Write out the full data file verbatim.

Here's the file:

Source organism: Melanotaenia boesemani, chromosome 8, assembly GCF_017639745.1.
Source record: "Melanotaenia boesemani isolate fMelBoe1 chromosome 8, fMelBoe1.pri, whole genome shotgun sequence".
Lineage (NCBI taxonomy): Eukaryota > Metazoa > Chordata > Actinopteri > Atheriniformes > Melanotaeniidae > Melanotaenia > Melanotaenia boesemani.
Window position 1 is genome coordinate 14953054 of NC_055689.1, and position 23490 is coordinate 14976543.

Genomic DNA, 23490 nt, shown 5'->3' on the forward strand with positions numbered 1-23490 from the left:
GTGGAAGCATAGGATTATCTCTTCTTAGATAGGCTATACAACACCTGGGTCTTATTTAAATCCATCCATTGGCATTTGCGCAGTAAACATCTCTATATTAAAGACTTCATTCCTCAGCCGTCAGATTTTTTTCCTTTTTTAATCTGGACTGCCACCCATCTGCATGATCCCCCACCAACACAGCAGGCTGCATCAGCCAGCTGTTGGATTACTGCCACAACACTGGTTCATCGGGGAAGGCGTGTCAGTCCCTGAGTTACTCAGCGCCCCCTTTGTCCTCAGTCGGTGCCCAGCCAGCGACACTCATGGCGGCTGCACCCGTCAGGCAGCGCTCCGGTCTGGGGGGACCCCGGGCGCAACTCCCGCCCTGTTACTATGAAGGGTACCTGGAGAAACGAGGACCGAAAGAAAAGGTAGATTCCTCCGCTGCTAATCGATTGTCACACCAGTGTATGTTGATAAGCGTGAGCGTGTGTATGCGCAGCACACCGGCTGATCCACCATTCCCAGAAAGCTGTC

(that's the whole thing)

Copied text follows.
Source organism: Melanotaenia boesemani, chromosome 8, assembly GCF_017639745.1.
Source record: "Melanotaenia boesemani isolate fMelBoe1 chromosome 8, fMelBoe1.pri, whole genome shotgun sequence".
Lineage (NCBI taxonomy): Eukaryota > Metazoa > Chordata > Actinopteri > Atheriniformes > Melanotaeniidae > Melanotaenia > Melanotaenia boesemani.
Window position 1 is genome coordinate 14953054 of NC_055689.1, and position 23490 is coordinate 14976543.

Genomic DNA, 23490 nt, shown 5'->3' on the forward strand with positions numbered 1-23490 from the left:
GTGGAAGCATAGGATTATCTCTTCTTAGATAGGCTATACAACACCTGGGTCTTATTTAAATCCATCCATTGGCATTTGCGCAGTAAACATCTCTATATTAAAGACTTCATTCCTCAGCCGTCAGATTTTTTTCCTTTTTTAATCTGGACTGCCACCCATCTGCATGATCCCCCACCAACACAGCAGGCTGCATCAGCCAGCTGTTGGATTACTGCCACAACACTGGTTCATCGGGGAAGGCGTGTCAGTCCCTGAGTTACTCAGCGCCCCCTTTGTCCTCAGTCGGTGCCCAGCCAGCGACACTCATGGCGGCTGCACCCGTCAGGCAGCGCTCCGGTCTGGGGGGACCCCGGGCGCAACTCCCGCCCTGTTACTATGAAGGGTACCTGGAGAAACGAGGACCGAAAGAAAAGGTAGATTCCTCCGCTGCTAATCGATTGTCACACCAGTGTATGTTGATAAGCGTGAGCGTGTGTATGCGCAGCACACCGGCTGATCCACCATTCCCAGAAAGCTGTC